Infectious mononucleosis

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Infectious mononucleosis (IM; also known as EBV infectious mononucleosis or glandular fever or Pfeiffer's disease or Filatov's disease[1] and sometimes colloquially as the kissing disease from its oral transmission or simply as mono in North America and as glandular fever in other English-speaking countries). It is an infectious, widespread viral disease caused by the Epstein-Barr virus (EBV), one type of herpes virus, to which more than 90% of adults have been exposed.[2] Most people are exposed to the virus as children, when the disease produces no noticeable symptoms or only flu-like symptoms. In developing countries, people are exposed to the virus in early childhood more often than in developed countries. As a result, the disease in its observable form is more common in developed countries. It is most common among adolescents and young adults. [3]

Especially in adolescents and young adults, the disease is characterized by fever, sore throat and fatigue, along with several other possible signs and symptoms. It is primarily diagnosed by observation of symptoms, but suspicion can be confirmed by several diagnostic tests.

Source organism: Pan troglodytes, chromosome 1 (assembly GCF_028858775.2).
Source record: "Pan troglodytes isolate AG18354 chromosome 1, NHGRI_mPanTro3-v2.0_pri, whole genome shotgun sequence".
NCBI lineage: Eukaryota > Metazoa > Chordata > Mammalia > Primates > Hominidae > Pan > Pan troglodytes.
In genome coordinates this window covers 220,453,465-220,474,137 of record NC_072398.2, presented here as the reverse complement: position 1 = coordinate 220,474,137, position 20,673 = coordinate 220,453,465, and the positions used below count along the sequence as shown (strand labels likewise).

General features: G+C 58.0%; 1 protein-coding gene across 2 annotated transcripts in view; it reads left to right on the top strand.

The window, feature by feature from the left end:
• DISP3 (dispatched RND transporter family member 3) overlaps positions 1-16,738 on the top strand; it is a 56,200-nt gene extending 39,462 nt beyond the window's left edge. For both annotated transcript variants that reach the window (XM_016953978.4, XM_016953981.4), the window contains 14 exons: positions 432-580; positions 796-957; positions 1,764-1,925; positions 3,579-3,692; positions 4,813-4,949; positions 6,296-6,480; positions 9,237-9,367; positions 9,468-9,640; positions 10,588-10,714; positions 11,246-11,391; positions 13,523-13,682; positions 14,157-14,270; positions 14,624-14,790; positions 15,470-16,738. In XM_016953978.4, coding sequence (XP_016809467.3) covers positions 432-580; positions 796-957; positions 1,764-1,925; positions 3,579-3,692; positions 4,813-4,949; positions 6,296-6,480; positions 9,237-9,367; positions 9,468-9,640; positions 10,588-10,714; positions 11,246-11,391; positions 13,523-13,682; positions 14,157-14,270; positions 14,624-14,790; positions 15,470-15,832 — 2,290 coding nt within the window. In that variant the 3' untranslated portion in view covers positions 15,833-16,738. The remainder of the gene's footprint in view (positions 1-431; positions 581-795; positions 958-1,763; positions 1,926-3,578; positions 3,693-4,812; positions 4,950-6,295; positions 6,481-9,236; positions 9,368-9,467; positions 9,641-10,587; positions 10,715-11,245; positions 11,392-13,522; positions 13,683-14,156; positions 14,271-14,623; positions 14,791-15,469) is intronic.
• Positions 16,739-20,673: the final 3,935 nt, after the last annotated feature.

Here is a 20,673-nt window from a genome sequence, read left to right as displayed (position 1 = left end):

The syndrome was described as an infectious process by Nil Filatov[4] in 1887 and independently by Emil Pfeiffer[5] in 1889.[1]


Signs and symptoms

The classical symptoms of mononucleosis are a sore throat, fever, fatigue, weight loss, malaise, pharyngeal inflammation, petechiae and loss of appetite. Common signs include lymphadenopathy (enlarged lymph nodes), splenomegaly (enlarged spleen), hepatitis (refers to inflammation of hepatocytes—cells in the liver) and hemolysis (the bursting of red blood cells). Often, if symptoms are not apparent in the first two days of possible viral infection, then mononucleosis is not present. Older adults are less likely to have a sore throat or lymphadenopathy, but are instead more likely to present with hepatomegaly (enlargement of the liver) and jaundice. Rarer signs and symptoms include thrombocytopenia (lower levels of platelets), with or without pancytopenia (lower levels of all types of blood cells), splenic rupture, splenic hemorrhage, upper airway obstruction, pericarditis and pneumonitis. Another rare manifestation of mononucleosis is erythema multiforme.[9][10]

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